1. “Just go outside more!”
Right, because going outside is the easiest part of any depressed person’s day, and the only thing stopping them from going for a light frolic through the local park is the fact that no one has told them how awesome it was! The thing is, a huge part of depression is not being able to navigate the world in the way you used to, and there is a good chance that they are trying desperately just to make it out to get basic food supplies if they are at a low point of an episode. It’s not that they don’t know how good fresh air feels, it’s that they can’t force themselves to do it without having a minor breakdown.
2. “You need more exercise.”
Everyone needs more exercise, and it can certainly help a lot of people with temporary bouts of sadness, but someone who experiencing clinical depression is not going to be greatly helped by upping their cardio routine. If a problem is much more chemical than it is psychosomatic, it is only going to feel insulting and condescending to be told all they need is to get on the treadmill more often. In fact, it’s very likely that the depressed person already has a decent amount of physical exertion in their life, that is just not the solution to their problems.
3. “Think of all the things you have to be happy about!”
There are very few depressed people who cannot clearly identify all of the awesome parts of their life, and who are unaware of the things they have to be grateful or happy about. The issue is not that they don’t realize their good fortune, it’s that these things are not points on an invisible scale that will suddenly outweigh the deep problem they are experiencing in their sick brain.
4. “You can’t be sad all the time.”
Yes, you can, and it’s called clinical depression.
5. “Do something that you enjoy!”
This GIF, courtesy of Tumblr, just about perfectly sums up the response to that kind of suggestion:
6. “We are overmedicated. You shouldn’t be taking a pill to make your life better.”
If you have ever shamed someone who has to take medication to help them live with and battle mental illness, I hope you get kicked in the shins really hard by a small child on your way to work, because you are a huge asshole.
7. “There are people that have it so much worse than you.”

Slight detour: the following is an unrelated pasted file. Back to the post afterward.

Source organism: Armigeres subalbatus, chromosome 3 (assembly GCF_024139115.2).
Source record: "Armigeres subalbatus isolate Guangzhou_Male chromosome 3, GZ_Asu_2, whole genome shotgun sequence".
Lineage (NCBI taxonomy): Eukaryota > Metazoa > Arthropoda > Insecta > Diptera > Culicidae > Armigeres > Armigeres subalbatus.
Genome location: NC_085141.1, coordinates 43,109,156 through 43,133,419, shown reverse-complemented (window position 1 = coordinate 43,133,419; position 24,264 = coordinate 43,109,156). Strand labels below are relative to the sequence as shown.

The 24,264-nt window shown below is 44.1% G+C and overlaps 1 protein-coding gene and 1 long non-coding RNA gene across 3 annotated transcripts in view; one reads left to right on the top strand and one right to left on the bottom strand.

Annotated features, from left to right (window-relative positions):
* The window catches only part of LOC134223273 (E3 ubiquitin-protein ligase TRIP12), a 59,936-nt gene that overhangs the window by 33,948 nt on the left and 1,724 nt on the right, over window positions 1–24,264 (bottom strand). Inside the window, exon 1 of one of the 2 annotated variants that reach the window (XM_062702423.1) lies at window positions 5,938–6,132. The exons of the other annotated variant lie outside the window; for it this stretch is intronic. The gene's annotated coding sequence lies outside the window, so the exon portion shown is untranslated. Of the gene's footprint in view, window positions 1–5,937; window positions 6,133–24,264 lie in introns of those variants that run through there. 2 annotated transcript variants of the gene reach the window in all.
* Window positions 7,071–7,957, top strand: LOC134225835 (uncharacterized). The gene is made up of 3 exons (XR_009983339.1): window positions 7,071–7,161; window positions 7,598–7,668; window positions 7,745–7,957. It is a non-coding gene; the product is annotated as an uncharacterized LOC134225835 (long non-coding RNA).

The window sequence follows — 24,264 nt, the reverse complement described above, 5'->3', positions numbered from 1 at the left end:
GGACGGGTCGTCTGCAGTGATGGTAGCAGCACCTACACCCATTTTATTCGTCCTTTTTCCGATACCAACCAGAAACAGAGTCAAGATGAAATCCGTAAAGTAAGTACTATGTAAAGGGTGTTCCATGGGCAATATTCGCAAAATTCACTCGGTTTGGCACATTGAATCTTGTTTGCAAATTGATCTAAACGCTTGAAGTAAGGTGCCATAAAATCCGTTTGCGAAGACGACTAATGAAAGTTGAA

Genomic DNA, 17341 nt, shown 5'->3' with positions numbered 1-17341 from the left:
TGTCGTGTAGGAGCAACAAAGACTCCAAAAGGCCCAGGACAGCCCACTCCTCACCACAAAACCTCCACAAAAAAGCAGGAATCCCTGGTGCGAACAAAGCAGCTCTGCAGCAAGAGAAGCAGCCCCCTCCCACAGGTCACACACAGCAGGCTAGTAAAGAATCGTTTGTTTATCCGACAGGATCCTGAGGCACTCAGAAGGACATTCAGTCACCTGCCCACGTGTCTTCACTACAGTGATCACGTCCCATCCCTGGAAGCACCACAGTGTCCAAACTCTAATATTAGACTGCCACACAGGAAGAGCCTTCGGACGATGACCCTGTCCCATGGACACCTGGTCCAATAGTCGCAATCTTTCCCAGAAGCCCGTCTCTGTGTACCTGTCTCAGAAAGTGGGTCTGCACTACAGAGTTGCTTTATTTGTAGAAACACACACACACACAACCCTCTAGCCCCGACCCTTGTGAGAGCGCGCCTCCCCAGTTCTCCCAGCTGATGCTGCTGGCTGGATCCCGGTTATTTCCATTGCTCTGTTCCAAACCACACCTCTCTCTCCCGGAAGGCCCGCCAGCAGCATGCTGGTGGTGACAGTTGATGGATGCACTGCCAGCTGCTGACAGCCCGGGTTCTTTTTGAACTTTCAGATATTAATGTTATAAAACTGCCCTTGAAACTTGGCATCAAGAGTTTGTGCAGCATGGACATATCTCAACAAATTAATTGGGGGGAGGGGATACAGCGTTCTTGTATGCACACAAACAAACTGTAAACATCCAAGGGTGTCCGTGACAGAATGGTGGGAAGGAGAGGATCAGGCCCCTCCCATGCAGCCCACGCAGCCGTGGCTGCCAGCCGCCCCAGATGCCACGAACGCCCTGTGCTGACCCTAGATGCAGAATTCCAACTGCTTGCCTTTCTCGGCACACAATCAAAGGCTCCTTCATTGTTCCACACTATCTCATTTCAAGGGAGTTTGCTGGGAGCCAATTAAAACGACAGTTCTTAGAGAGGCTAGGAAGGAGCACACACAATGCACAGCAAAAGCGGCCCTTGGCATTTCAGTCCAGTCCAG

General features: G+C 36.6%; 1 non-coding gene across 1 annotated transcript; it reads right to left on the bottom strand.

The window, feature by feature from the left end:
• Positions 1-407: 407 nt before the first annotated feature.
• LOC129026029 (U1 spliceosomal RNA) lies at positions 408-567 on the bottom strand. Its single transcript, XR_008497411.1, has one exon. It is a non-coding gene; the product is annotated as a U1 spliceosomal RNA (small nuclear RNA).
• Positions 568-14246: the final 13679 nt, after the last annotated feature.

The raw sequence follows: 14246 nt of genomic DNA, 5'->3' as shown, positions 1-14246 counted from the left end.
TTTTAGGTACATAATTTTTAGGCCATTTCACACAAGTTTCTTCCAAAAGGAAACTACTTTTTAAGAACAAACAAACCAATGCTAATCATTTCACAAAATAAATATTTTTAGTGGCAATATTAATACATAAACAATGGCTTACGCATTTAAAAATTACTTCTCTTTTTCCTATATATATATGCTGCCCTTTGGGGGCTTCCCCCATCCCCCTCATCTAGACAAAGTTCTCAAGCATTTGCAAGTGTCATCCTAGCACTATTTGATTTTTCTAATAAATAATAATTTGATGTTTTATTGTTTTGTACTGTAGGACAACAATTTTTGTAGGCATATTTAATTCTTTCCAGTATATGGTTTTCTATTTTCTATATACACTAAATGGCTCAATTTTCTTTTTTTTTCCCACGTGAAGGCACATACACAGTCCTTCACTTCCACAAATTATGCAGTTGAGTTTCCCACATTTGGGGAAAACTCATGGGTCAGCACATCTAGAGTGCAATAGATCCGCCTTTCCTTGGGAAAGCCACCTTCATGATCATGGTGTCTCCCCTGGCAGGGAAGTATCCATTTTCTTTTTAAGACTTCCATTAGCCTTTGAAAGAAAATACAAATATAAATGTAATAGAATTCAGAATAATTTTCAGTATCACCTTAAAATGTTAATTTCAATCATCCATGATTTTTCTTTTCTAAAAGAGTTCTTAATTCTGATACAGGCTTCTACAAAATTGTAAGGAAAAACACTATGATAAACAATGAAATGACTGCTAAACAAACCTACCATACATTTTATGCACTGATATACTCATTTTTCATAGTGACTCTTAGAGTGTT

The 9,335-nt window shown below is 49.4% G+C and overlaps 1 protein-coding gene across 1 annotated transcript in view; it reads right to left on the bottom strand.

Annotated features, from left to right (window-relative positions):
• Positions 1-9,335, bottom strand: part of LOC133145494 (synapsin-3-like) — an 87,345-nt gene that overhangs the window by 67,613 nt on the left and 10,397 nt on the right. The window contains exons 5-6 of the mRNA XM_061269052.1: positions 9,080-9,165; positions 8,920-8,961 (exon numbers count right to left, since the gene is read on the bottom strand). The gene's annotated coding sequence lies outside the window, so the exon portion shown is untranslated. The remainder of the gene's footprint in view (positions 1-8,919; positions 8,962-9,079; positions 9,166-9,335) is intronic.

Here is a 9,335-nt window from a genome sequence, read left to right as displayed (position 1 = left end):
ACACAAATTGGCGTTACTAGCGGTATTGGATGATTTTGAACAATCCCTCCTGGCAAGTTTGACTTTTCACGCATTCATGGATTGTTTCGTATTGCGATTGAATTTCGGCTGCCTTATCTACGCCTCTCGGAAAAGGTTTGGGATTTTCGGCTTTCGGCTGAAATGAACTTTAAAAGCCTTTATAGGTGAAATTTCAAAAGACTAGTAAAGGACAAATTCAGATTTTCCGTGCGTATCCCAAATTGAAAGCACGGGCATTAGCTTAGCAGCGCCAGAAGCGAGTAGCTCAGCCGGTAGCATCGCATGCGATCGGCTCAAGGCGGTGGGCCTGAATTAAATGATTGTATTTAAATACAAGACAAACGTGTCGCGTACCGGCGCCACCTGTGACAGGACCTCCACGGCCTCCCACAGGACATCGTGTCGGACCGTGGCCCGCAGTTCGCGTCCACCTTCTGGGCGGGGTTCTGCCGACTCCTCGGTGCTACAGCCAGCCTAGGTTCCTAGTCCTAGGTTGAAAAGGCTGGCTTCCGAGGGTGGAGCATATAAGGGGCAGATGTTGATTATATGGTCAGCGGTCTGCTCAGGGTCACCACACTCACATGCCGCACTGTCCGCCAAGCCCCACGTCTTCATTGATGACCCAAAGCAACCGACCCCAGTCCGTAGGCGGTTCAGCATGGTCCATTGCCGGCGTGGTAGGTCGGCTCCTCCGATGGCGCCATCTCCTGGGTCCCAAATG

The thing about other people having problems is that it generally has absolutely no bearing on the problems we live with individually. And especially when you’re talking to someone who is having an incredibly hard time putting things into perspective or regulating their own reactions to things, it’s about as meaningless a sentiment as you can possibly offer. The depressed person is only now going to feel even more guilty about experiencing psychological problems that they cannot control, and they aren’t going to be any closer to happiness or perspective. (In fact, they’ll likely be more upset because of it!)
8. “Why won’t you come out with us tonight?”
Because they cannot leave the house. They are not trying to punish you personally, they are likely lying on their bed in tears, trying to find the willpower to take a shower after several days of wearing the same clothes. It has nothing to do with you, and pressuring them to force themselves to be social helps no one. (Would you really want a person battling clinical depression to be at your dinner table? It probably wouldn’t be fun for anyone involved.)
9. “It’s all in your head.”
LOL, yes it is, would you like a cookie for that incredibly astute observation?
10. “It’s like I don’t even know you anymore.”
This is the fear, the one that you’re ripping out of their chest and dragging around in front of them when you say this. You see, they don’t even know themselves anymore, and are really afraid that they’ve changed into someone who will never be normal again — that all of the things they liked about themselves are gone, and that no one feels close to them the way they used to. When you say this to a depressed person, you are confirming all of their worst fears. Just don’t do it, it hurts more than you can imagine. Tell them what’s wrong, tell them what they are doing specifically, but don’t tell them you don’t know who they are. They need to believe that someone still does.